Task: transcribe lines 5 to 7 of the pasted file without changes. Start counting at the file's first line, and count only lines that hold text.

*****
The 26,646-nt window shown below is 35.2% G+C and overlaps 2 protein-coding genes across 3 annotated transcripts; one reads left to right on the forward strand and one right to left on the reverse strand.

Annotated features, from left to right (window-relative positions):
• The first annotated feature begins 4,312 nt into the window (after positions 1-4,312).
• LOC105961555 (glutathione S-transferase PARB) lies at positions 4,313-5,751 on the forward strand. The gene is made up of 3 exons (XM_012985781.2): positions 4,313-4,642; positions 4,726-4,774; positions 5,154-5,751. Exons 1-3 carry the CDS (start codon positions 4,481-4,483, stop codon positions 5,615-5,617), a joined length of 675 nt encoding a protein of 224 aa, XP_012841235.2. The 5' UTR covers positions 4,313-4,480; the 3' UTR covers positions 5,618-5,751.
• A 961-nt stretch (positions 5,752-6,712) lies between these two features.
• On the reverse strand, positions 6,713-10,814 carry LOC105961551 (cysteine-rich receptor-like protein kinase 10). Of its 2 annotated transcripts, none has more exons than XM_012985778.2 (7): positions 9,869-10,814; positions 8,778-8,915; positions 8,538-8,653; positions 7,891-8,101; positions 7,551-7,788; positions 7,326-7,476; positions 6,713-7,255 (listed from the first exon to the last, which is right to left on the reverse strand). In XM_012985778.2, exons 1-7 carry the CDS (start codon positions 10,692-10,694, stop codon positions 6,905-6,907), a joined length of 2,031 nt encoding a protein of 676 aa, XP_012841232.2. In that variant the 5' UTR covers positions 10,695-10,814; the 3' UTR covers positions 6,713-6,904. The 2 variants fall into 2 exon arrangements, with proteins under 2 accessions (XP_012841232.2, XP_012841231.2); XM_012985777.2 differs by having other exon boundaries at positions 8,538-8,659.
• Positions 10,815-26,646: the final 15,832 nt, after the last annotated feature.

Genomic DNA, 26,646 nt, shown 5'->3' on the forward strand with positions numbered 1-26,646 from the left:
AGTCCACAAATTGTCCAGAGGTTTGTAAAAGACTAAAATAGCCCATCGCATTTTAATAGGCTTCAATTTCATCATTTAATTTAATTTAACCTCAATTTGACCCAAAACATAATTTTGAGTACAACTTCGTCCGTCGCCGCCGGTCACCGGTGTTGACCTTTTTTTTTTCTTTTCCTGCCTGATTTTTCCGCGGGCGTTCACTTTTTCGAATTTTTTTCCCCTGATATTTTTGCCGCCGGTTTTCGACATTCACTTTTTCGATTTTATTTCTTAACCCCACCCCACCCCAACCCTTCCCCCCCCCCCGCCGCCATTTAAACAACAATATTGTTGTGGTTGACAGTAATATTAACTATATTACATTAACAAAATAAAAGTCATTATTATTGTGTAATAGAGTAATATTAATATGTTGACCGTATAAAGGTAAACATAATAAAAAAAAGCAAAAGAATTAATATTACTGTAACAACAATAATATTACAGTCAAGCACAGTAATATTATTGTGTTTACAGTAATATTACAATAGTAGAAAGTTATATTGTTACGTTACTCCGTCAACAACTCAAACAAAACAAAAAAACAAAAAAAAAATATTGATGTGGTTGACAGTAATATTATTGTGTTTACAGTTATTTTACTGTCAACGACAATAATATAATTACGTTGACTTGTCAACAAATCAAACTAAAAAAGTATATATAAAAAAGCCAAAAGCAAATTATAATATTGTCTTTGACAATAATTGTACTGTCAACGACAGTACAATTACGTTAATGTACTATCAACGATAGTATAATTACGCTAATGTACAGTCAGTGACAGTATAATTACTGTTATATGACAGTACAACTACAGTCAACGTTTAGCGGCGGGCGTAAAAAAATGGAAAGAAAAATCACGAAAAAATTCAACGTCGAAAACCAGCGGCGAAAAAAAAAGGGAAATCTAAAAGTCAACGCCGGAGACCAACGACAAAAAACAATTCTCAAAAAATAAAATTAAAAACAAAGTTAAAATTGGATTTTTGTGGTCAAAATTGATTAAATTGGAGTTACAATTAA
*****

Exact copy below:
• A 961-nt stretch (positions 5,752-6,712) lies between these two features.
• On the reverse strand, positions 6,713-10,814 carry LOC105961551 (cysteine-rich receptor-like protein kinase 10). Of its 2 annotated transcripts, none has more exons than XM_012985778.2 (7): positions 9,869-10,814; positions 8,778-8,915; positions 8,538-8,653; positions 7,891-8,101; positions 7,551-7,788; positions 7,326-7,476; positions 6,713-7,255 (listed from the first exon to the last, which is right to left on the reverse strand). In XM_012985778.2, exons 1-7 carry the CDS (start codon positions 10,692-10,694, stop codon positions 6,905-6,907), a joined length of 2,031 nt encoding a protein of 676 aa, XP_012841232.2. In that variant the 5' UTR covers positions 10,695-10,814; the 3' UTR covers positions 6,713-6,904. The 2 variants fall into 2 exon arrangements, with proteins under 2 accessions (XP_012841232.2, XP_012841231.2); XM_012985777.2 differs by having other exon boundaries at positions 8,538-8,659.
• Positions 10,815-26,646: the final 15,832 nt, after the last annotated feature.